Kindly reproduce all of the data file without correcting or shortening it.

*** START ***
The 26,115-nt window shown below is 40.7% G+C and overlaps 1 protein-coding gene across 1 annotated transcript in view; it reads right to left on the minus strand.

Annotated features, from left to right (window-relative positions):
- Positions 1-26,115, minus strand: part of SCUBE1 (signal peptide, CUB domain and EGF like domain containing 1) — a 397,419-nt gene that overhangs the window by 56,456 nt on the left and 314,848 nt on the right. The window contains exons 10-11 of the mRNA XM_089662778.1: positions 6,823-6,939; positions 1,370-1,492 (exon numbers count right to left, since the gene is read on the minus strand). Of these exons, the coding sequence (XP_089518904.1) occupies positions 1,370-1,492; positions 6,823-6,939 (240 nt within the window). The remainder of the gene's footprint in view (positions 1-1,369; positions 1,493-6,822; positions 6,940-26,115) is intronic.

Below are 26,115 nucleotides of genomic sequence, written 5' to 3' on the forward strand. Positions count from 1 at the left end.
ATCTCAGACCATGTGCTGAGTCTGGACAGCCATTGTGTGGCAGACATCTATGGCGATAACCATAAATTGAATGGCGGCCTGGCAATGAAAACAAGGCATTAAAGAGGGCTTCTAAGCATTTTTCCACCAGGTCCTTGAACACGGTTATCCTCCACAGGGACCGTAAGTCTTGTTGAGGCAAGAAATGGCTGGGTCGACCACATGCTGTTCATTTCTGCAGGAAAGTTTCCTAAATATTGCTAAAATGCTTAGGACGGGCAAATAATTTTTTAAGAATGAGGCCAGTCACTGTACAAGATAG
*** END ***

The 26,115-nt window shown below is 40.7% G+C and overlaps 1 protein-coding gene across 1 annotated transcript in view; it reads right to left on the minus strand.

Annotated features, from left to right (window-relative positions):
- Positions 1-26,115, minus strand: part of SCUBE1 (signal peptide, CUB domain and EGF like domain containing 1) — a 397,419-nt gene that overhangs the window by 56,456 nt on the left and 314,848 nt on the right. The window contains exons 10-11 of the mRNA XM_089662778.1: positions 6,823-6,939; positions 1,370-1,492 (exon numbers count right to left, since the gene is read on the minus strand). Of these exons, the coding sequence (XP_089518904.1) occupies positions 1,370-1,492; positions 6,823-6,939 (240 nt within the window). The remainder of the gene's footprint in view (positions 1-1,369; positions 1,493-6,822; positions 6,940-26,115) is intronic.

Below are 26,115 nucleotides of genomic sequence, written 5' to 3' on the forward strand. Positions count from 1 at the left end.
ATCTCAGACCATGTGCTGAGTCTGGACAGCCATTGTGTGGCAGACATCTATGGCGATAACCATAAATTGAATGGCGGCCTGGCAATGAAAACAAGGCATTAAAGAGGGCTTCTAAGCATTTTTCCACCAGGTCCTTGAACACGGTTATCCTCCACAGGGACCGTAAGTCTTGTTGAGGCAAGAAATGGCTGGGTCGACCACATGCTGTTCATTTCTGCAGGAAAGTTTCCTAAATATTGCTAAAATGCTTAGGACGGGCAAATAATTTTTTAAGAATGAGGCCAGTCACTGTACAAGATAG